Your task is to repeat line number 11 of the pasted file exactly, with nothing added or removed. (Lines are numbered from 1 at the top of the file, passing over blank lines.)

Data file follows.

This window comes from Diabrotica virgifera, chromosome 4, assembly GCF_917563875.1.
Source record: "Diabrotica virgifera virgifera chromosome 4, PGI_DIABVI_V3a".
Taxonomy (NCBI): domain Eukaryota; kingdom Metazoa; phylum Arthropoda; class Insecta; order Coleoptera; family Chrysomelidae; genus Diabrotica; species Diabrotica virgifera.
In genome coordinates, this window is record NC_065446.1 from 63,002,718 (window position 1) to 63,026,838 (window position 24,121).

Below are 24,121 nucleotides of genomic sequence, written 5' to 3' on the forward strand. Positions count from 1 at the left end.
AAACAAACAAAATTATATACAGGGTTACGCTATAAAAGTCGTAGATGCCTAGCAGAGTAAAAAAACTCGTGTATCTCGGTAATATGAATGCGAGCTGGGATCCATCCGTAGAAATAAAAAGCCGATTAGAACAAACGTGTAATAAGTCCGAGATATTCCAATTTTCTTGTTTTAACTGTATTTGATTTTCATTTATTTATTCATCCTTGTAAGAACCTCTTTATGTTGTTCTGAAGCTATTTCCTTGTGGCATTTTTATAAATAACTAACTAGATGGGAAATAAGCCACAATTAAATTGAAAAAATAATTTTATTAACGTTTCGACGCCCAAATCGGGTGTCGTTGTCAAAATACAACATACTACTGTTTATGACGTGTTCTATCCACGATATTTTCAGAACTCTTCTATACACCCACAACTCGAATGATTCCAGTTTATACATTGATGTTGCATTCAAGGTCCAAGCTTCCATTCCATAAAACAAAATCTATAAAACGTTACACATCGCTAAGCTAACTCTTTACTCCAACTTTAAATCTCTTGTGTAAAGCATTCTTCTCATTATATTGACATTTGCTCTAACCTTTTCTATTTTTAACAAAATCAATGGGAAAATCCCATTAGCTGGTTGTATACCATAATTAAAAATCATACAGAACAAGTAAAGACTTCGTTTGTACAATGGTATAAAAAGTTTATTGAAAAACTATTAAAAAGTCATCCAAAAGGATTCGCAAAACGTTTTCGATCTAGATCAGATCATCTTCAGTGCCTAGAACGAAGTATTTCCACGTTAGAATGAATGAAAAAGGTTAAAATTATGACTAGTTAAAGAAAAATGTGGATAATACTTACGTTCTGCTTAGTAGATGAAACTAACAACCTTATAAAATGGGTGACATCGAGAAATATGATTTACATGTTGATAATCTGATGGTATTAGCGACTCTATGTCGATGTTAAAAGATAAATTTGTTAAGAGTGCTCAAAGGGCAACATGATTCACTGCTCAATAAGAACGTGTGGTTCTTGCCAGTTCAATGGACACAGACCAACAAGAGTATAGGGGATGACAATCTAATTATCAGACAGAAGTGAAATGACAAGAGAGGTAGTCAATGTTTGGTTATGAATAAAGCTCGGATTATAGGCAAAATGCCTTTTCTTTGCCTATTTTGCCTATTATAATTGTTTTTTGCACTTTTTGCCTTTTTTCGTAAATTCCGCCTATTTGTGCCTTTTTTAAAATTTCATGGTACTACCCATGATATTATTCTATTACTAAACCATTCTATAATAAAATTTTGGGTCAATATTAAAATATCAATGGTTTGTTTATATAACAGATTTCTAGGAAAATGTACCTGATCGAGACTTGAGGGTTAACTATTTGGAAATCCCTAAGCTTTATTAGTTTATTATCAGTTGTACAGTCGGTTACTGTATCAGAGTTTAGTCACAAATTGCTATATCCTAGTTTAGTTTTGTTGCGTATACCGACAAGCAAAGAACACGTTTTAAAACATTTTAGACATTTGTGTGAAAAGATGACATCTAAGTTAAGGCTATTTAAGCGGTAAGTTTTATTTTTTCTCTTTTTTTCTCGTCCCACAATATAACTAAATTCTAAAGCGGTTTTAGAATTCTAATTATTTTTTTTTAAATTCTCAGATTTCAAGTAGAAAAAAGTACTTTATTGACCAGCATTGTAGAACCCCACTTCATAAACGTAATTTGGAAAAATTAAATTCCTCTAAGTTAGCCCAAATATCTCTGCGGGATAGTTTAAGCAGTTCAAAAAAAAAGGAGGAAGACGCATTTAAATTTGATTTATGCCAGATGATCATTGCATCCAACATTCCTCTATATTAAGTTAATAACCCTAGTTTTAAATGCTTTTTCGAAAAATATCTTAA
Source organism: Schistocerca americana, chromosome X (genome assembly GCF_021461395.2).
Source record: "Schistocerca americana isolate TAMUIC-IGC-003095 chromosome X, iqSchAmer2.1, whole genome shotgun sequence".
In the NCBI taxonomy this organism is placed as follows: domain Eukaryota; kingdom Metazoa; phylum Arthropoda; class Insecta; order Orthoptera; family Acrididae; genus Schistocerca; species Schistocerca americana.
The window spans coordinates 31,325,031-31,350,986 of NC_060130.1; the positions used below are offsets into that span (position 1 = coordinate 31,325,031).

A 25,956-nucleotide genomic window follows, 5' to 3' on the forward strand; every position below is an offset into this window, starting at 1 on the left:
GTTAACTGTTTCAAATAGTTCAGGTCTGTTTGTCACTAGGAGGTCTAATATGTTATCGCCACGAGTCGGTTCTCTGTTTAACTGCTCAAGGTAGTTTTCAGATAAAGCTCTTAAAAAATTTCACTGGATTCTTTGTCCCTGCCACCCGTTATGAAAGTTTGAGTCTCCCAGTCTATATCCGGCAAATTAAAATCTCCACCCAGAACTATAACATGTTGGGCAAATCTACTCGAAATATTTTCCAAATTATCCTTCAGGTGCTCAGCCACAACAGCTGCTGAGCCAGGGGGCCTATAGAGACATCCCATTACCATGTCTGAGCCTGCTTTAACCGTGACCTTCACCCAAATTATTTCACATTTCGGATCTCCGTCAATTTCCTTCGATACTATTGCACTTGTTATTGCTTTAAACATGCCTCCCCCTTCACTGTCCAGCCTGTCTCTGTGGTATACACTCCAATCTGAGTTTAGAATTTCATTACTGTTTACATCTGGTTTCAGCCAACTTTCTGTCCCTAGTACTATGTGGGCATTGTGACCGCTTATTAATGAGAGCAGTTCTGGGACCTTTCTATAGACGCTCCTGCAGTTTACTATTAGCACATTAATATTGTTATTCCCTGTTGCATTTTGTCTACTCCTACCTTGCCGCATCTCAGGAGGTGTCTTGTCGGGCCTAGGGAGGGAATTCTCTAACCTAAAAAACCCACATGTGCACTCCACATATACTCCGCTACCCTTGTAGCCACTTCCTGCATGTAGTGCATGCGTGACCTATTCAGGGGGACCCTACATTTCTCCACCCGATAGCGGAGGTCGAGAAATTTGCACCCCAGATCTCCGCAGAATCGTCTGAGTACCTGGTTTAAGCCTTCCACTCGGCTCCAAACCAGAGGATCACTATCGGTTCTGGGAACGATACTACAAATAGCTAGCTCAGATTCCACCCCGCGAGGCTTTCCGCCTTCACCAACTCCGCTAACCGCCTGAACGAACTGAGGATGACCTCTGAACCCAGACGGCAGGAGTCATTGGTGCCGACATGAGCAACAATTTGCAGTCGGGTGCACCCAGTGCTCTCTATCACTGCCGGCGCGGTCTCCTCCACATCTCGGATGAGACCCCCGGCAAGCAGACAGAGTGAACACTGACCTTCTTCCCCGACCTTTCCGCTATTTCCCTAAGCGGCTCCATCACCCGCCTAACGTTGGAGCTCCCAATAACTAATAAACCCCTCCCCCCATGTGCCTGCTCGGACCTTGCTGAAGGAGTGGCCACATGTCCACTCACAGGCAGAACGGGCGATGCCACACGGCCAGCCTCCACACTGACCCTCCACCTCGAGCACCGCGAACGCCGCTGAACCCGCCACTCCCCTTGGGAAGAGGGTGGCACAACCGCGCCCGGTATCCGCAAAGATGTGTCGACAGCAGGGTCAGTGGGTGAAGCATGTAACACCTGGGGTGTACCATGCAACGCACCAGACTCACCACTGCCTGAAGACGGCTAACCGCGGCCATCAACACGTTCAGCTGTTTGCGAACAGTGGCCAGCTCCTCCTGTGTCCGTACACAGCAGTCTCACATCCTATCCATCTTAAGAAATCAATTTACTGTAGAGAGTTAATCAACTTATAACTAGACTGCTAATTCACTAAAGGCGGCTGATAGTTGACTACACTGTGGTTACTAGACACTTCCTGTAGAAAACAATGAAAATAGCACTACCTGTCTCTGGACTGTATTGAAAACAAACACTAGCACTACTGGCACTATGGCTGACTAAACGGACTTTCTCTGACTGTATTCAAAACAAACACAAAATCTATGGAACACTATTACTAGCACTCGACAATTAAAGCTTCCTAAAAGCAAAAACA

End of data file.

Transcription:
A 25,956-nucleotide genomic window follows, 5' to 3' on the forward strand; every position below is an offset into this window, starting at 1 on the left: